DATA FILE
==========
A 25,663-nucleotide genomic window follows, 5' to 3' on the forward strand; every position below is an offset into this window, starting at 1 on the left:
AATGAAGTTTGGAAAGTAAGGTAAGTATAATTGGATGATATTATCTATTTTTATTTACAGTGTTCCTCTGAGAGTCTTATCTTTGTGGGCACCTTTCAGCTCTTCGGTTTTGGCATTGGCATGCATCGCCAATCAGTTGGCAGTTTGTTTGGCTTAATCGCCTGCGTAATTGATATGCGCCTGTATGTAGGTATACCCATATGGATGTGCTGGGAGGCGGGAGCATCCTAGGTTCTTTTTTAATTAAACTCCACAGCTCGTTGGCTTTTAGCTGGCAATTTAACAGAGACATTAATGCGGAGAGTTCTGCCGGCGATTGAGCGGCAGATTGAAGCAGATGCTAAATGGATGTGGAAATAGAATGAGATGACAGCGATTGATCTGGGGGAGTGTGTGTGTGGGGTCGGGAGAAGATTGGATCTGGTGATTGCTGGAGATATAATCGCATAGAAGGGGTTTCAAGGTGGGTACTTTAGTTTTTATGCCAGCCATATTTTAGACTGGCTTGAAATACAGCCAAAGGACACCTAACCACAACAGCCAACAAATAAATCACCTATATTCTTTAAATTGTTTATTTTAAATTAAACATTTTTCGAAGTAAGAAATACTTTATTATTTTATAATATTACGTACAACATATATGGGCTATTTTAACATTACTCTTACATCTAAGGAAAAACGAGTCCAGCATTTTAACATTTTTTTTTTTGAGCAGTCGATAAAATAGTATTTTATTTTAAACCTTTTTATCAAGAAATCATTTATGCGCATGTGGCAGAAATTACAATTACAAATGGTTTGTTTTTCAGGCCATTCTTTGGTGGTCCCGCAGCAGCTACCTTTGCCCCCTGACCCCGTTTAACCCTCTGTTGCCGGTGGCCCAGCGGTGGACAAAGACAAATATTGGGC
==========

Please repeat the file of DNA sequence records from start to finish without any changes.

A 25,663-nucleotide genomic window follows, 5' to 3' on the forward strand; every position below is an offset into this window, starting at 1 on the left:
AATGAAGTTTGGAAAGTAAGGTAAGTATAATTGGATGATATTATCTATTTTTATTTACAGTGTTCCTCTGAGAGTCTTATCTTTGTGGGCACCTTTCAGCTCTTCGGTTTTGGCATTGGCATGCATCGCCAATCAGTTGGCAGTTTGTTTGGCTTAATCGCCTGCGTAATTGATATGCGCCTGTATGTAGGTATACCCATATGGATGTGCTGGGAGGCGGGAGCATCCTAGGTTCTTTTTTAATTAAACTCCACAGCTCGTTGGCTTTTAGCTGGCAATTTAACAGAGACATTAATGCGGAGAGTTCTGCCGGCGATTGAGCGGCAGATTGAAGCAGATGCTAAATGGATGTGGAAATAGAATGAGATGACAGCGATTGATCTGGGGGAGTGTGTGTGTGGGGTCGGGAGAAGATTGGATCTGGTGATTGCTGGAGATATAATCGCATAGAAGGGGTTTCAAGGTGGGTACTTTAGTTTTTATGCCAGCCATATTTTAGACTGGCTTGAAATACAGCCAAAGGACACCTAACCACAACAGCCAACAAATAAATCACCTATATTCTTTAAATTGTTTATTTTAAATTAAACATTTTTCGAAGTAAGAAATACTTTATTATTTTATAATATTACGTACAACATATATGGGCTATTTTAACATTACTCTTACATCTAAGGAAAAACGAGTCCAGCATTTTAACATTTTTTTTTTTGAGCAGTCGATAAAATAGTATTTTATTTTAAACCTTTTTATCAAGAAATCATTTATGCGCATGTGGCAGAAATTACAATTACAAATGGTTTGTTTTTCAGGCCATTCTTTGGTGGTCCCGCAGCAGCTACCTTTGCCCCCTGACCCCGTTTAACCCTCTGTTGCCGGTGGCCCAGCGGTGGACAAAGACAAATATTGGGC